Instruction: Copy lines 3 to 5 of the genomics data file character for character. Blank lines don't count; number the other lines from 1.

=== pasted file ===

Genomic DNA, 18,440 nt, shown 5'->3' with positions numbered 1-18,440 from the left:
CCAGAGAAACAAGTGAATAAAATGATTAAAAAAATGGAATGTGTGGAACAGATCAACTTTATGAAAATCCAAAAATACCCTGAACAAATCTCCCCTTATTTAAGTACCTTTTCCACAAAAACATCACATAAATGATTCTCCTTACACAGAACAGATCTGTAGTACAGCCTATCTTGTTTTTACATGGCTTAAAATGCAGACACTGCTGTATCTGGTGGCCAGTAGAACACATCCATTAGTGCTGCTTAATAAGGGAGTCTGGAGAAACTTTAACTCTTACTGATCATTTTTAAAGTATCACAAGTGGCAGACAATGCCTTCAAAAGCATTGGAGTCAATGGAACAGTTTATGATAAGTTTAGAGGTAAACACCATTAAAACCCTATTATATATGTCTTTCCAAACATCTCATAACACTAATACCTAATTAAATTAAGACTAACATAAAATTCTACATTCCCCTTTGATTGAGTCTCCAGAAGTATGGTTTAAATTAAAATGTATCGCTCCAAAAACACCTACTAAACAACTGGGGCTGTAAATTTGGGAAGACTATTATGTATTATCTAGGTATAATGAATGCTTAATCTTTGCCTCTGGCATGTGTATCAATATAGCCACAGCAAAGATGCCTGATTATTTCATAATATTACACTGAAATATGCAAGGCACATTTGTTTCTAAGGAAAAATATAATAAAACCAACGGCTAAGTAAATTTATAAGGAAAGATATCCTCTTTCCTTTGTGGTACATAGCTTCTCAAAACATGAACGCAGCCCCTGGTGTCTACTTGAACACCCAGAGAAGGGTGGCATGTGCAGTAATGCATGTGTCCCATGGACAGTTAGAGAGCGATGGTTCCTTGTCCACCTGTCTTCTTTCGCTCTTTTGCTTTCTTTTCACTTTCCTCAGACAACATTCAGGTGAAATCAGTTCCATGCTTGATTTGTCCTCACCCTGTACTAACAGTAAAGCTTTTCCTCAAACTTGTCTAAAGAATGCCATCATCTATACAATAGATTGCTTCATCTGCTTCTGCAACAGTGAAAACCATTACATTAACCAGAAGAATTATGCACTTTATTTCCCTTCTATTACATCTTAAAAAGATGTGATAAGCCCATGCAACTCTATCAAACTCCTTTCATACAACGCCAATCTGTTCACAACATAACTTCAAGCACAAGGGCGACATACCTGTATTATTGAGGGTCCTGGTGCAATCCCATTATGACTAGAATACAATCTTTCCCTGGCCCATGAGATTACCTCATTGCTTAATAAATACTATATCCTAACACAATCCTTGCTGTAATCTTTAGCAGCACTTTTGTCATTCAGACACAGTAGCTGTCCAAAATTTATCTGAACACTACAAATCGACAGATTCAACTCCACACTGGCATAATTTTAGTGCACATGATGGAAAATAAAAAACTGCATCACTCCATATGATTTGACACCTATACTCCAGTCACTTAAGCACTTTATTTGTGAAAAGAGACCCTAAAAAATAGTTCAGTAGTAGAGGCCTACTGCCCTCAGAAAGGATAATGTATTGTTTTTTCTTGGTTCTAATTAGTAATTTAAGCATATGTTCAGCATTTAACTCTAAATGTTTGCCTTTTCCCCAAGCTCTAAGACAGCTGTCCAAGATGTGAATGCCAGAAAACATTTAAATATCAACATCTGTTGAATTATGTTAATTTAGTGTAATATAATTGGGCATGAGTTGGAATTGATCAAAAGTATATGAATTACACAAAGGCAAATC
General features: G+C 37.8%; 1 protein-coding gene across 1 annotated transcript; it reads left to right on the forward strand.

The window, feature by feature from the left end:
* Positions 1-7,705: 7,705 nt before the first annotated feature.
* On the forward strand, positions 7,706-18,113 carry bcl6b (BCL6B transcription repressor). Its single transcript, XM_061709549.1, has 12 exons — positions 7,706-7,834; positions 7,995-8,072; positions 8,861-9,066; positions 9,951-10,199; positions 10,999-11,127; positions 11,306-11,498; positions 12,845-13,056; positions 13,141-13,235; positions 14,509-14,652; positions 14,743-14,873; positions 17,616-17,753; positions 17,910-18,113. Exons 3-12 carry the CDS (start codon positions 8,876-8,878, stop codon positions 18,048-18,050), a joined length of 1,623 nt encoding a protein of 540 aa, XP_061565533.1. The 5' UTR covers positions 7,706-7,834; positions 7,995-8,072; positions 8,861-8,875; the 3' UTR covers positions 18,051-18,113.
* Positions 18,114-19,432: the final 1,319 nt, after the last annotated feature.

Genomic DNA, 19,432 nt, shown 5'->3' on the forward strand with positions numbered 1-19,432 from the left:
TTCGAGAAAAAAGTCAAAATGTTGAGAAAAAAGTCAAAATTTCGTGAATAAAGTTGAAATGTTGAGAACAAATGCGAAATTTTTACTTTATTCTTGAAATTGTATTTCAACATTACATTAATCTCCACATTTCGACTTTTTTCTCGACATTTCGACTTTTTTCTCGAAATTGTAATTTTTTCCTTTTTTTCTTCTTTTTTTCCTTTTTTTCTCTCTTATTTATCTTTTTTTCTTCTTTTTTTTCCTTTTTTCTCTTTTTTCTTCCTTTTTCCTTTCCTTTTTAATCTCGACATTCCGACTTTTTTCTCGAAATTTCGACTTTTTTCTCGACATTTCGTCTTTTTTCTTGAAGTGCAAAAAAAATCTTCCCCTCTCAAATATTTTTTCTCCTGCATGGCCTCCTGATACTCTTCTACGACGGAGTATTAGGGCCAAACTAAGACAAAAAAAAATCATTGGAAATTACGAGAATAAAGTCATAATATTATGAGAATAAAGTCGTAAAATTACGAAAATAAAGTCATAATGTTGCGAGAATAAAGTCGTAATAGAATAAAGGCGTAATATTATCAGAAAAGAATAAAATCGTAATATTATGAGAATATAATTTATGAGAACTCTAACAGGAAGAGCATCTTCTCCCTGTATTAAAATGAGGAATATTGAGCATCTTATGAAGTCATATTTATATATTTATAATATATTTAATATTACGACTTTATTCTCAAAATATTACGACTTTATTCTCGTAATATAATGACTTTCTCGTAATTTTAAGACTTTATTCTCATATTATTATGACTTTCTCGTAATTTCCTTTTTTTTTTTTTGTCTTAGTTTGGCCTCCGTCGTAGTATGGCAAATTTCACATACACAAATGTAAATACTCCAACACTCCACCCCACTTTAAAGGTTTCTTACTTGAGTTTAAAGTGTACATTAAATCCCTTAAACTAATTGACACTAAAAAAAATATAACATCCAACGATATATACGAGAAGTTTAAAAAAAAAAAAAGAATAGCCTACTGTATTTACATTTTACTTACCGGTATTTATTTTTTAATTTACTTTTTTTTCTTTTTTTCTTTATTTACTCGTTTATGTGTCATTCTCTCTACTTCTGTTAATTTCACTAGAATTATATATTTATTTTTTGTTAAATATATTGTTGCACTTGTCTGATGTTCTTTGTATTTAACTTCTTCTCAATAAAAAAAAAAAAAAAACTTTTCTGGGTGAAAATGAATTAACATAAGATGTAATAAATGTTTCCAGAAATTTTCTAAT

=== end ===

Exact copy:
General features: G+C 37.8%; 1 protein-coding gene across 1 annotated transcript; it reads left to right on the forward strand.

The window, feature by feature from the left end:
* Positions 1-7,705: 7,705 nt before the first annotated feature.